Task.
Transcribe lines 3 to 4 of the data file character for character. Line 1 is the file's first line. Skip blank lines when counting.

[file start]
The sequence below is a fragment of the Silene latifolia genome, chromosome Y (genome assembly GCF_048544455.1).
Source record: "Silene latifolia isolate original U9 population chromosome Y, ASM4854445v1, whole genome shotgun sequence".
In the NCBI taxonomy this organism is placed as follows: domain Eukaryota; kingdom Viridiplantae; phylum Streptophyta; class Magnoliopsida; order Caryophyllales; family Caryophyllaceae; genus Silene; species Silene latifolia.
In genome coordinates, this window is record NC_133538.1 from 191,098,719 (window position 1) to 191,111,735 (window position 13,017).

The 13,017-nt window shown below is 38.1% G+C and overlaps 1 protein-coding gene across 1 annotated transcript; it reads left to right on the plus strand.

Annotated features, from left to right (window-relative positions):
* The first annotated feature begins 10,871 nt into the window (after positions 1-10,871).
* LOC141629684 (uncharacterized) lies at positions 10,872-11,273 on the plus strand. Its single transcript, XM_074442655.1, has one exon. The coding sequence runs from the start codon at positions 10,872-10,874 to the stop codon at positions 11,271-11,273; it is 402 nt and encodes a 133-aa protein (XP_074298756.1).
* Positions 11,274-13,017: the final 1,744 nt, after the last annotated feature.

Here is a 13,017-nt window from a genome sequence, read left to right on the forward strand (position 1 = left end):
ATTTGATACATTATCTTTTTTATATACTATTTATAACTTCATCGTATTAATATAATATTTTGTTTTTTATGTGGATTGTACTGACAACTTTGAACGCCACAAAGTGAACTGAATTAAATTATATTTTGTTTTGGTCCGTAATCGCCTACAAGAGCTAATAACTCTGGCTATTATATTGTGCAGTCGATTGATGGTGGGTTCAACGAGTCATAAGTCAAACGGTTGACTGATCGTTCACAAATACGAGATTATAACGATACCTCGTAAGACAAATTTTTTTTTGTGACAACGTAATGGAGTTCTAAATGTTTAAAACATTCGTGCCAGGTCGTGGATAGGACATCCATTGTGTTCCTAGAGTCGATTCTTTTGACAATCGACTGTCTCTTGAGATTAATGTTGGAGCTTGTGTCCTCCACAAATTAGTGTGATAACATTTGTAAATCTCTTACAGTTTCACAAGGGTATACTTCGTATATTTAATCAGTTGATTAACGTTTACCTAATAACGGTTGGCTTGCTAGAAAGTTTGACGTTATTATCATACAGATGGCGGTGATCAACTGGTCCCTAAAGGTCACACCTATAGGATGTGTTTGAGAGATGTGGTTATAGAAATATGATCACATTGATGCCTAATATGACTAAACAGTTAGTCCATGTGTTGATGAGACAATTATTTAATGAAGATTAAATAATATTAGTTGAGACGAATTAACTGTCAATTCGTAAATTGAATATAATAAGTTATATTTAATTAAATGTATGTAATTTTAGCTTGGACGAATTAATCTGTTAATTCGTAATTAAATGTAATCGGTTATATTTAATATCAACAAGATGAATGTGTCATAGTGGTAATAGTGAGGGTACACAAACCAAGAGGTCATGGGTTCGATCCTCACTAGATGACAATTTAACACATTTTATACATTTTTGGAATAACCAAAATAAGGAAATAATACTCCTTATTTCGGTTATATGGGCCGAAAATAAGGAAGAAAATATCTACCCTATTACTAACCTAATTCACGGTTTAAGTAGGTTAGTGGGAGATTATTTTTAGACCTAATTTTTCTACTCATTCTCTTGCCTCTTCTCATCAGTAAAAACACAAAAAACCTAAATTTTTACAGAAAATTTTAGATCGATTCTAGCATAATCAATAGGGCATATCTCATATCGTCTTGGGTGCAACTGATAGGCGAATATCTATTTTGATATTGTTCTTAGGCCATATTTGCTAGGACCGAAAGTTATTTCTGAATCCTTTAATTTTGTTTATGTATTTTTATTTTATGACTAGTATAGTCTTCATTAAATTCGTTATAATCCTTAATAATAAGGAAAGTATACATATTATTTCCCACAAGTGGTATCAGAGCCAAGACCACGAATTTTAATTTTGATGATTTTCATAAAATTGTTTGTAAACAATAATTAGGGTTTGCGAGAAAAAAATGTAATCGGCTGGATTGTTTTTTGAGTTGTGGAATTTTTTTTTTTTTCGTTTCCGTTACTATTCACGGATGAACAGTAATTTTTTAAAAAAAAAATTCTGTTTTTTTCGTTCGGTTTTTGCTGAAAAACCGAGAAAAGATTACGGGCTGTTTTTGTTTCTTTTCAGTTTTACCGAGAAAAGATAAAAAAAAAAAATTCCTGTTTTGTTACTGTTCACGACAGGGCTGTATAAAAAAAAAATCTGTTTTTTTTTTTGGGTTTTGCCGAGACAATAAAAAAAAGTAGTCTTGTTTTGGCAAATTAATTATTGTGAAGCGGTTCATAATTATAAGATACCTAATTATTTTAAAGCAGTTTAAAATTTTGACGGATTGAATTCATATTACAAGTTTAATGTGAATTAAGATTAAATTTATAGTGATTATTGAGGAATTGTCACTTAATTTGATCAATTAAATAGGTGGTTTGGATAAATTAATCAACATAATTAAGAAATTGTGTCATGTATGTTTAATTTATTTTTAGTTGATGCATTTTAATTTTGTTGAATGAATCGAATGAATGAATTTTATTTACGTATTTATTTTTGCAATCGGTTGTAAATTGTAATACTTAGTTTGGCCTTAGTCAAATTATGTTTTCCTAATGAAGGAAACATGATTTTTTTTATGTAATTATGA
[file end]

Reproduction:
In the NCBI taxonomy this organism is placed as follows: domain Eukaryota; kingdom Viridiplantae; phylum Streptophyta; class Magnoliopsida; order Caryophyllales; family Caryophyllaceae; genus Silene; species Silene latifolia.
In genome coordinates, this window is record NC_133538.1 from 191,098,719 (window position 1) to 191,111,735 (window position 13,017).